BALTIMORE (WMAR) — It was another day of duplicating and counting ballots in Baltimore. A week after the election, they are almost done.
"We’ve come a long way. Most of the large jurisdictions are still counting," said Baltimore City Election Director Armstead Jones.
Today, staff and volunteers are focusing on finishing the emailed and District 1 ballots that need to be recreated.
They work in teams of two, manually filling out official ballots based off each District 1 or emailed ballot.
They have to recreate parts of the D1 ballots because of a printing error from the state’s vendor and they have to recreate the entire emailed ballots because they are not on the official paper that can be scanned.
The process is live streamed and the media and campaign representatives are invited to watch.
"I like the process. We just need to clean it up," said Jones.
Jones said with this election being the first time mail in voting was used to this extent, he’s learned some lessons.
"It’s not a fast process. It’s a process where you have to count each individual vote by scanner; different than election day where you go to a polling place and your ballot is inserted into a scanner on site and then those memory sticks are brought here and uploaded and you have instant results," said Jones.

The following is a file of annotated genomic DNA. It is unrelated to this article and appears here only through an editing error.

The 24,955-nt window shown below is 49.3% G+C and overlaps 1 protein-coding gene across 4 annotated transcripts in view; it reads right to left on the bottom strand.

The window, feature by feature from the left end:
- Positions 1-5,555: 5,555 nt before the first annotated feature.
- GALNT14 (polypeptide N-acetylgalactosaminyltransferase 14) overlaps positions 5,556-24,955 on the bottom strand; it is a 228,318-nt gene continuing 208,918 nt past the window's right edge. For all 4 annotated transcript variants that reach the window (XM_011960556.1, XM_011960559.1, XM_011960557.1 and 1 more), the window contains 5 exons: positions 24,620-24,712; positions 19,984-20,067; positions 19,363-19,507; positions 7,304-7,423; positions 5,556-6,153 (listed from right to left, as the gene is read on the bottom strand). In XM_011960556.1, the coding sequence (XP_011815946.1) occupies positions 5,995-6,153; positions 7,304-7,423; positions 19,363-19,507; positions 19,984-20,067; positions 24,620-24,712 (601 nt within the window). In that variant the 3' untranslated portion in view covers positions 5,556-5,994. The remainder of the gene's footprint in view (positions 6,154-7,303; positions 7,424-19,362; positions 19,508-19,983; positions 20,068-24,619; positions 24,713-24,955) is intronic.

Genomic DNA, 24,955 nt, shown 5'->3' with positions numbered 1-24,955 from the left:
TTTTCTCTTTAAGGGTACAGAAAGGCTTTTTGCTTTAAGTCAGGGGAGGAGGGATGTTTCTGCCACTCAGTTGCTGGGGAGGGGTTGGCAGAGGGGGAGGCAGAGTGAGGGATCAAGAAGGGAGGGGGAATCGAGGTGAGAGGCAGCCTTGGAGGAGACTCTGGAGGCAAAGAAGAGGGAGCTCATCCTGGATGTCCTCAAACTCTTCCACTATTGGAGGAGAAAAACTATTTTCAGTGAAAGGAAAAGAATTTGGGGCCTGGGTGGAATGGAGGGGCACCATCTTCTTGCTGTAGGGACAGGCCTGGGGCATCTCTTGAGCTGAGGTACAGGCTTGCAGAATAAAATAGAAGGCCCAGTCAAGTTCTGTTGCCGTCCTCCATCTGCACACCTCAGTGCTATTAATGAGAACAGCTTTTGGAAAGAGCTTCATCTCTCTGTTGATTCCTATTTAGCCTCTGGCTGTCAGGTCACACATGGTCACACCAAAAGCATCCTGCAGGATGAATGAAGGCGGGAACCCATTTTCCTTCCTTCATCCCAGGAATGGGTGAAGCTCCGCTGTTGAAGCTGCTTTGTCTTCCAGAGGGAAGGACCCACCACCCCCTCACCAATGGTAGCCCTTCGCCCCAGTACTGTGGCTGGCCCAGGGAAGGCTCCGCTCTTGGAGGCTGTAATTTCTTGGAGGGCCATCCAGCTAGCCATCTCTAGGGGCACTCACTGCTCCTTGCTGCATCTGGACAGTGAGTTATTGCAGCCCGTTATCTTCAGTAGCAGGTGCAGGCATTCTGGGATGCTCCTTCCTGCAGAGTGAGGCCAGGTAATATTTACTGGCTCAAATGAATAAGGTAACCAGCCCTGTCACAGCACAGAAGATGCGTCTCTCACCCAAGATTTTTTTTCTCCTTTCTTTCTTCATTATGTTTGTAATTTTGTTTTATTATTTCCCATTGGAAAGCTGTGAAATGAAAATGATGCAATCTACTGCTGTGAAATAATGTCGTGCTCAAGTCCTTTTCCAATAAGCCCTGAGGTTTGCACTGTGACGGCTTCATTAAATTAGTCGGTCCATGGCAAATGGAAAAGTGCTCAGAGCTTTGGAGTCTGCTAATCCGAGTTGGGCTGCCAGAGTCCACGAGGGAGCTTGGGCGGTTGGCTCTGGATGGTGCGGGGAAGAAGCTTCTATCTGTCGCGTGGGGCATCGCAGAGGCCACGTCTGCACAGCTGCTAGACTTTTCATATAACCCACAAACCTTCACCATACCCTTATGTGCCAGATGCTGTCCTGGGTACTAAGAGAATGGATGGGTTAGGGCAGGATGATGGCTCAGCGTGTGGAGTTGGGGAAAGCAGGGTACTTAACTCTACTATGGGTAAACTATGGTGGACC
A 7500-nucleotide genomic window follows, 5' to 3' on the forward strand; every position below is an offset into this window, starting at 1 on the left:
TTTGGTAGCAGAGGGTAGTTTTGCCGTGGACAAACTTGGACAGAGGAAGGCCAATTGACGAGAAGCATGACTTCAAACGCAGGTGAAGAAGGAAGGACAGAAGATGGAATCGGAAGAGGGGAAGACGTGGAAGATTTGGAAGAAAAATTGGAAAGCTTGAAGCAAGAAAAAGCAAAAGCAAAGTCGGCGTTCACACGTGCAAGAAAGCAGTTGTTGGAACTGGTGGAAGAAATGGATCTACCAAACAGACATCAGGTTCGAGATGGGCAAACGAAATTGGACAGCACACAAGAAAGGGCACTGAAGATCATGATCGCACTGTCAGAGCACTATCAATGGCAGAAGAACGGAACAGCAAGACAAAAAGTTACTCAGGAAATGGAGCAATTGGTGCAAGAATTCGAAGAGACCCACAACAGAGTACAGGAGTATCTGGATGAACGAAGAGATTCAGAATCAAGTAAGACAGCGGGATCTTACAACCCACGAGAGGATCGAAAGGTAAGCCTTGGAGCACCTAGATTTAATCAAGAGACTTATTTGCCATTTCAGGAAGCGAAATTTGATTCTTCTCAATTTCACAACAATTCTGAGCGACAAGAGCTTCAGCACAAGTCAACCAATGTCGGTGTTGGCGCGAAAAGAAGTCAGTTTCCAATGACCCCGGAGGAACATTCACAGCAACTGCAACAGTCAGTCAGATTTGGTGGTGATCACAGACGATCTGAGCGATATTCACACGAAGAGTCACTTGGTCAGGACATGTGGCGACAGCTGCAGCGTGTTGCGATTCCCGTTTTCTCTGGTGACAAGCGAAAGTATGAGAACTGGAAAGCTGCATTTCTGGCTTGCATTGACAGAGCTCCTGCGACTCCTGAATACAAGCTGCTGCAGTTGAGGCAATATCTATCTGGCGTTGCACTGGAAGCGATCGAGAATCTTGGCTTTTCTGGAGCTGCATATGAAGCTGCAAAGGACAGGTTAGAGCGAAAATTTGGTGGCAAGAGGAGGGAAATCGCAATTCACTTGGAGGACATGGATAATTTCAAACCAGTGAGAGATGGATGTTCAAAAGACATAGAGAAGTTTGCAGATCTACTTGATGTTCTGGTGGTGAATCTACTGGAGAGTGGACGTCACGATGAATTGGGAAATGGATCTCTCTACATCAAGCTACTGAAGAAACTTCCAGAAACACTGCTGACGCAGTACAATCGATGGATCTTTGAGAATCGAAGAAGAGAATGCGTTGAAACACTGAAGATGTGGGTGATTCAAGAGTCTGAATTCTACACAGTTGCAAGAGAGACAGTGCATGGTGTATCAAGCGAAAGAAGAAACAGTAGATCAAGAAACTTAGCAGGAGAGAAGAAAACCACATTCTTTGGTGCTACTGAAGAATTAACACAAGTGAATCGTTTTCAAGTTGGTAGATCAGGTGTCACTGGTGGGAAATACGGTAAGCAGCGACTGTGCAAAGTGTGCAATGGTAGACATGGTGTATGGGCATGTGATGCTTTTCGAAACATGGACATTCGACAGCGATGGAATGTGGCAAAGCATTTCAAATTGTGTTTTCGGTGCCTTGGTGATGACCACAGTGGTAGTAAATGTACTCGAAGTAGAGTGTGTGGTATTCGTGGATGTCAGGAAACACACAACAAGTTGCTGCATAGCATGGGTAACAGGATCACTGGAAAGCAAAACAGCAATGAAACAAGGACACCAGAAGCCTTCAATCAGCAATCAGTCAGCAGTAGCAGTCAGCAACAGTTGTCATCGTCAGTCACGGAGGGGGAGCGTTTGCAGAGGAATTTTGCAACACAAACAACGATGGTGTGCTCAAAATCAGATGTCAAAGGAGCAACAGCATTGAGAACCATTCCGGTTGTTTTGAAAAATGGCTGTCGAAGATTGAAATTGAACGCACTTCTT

It’s leaving voters and candidates waiting to see what the final results will be. The two democrat front runners for mayor have been close for the last week. As of yesterday, City Council President Brandon Scott pulled ahead of Sheila Dixon by nearly 1,400 votes but it’s not over. With about 5,000 ballots left to count, it’s too close to call.
"We know that this election is not over. It wont be over until they cast every vote," said Scott.
Scott and voting rights activists point out that one positive thing that came out of this election was the high voter turnout. About 7,000 more Baltimoreans voted in this election, compared to the 2016 Presidential Primary.
"Despite all the challenges with getting peoples' ballots to them, etc... we had a record turnout of voters in Baltimore who went through all those hoops and challenges to cast their vote," said Scott.
Jones hoped to move on to provisional ballots tomorrow, saying they are still on track to finish counting my Friday which is the certification date.
WMAR-2 News reached out to Sheila Dixon's campaign for comment and have not heard back.